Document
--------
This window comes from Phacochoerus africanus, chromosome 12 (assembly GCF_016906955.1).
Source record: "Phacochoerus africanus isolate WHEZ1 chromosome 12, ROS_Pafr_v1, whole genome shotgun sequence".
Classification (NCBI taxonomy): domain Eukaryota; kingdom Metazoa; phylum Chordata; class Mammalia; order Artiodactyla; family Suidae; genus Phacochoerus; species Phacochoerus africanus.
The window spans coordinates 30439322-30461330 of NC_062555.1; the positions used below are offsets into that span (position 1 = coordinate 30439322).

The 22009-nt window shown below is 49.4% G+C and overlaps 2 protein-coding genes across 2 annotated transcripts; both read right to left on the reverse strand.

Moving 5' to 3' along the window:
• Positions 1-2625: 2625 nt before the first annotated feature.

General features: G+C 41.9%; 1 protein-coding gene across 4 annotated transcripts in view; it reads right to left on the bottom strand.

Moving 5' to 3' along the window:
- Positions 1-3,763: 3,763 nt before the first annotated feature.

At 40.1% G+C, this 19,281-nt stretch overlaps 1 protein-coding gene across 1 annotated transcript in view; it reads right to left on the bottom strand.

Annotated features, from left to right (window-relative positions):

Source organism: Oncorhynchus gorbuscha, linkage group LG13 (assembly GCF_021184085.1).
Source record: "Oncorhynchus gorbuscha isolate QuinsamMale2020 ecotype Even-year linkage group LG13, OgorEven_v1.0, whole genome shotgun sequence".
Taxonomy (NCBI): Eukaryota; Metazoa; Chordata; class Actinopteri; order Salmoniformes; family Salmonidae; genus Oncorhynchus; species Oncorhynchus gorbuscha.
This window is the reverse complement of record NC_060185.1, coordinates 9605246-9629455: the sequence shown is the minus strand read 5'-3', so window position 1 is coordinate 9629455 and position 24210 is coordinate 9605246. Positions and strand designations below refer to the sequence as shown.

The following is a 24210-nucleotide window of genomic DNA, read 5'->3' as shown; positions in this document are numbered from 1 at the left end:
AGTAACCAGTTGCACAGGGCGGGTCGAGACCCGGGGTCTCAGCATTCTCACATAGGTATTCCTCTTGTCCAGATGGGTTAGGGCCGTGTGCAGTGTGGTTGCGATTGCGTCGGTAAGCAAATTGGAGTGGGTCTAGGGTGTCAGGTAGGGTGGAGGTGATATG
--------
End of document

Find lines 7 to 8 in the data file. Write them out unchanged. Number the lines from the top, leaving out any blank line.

• Positions 1-2625: 2625 nt before the first annotated feature.

General features: G+C 41.9%; 1 protein-coding gene across 4 annotated transcripts in view; it reads right to left on the bottom strand.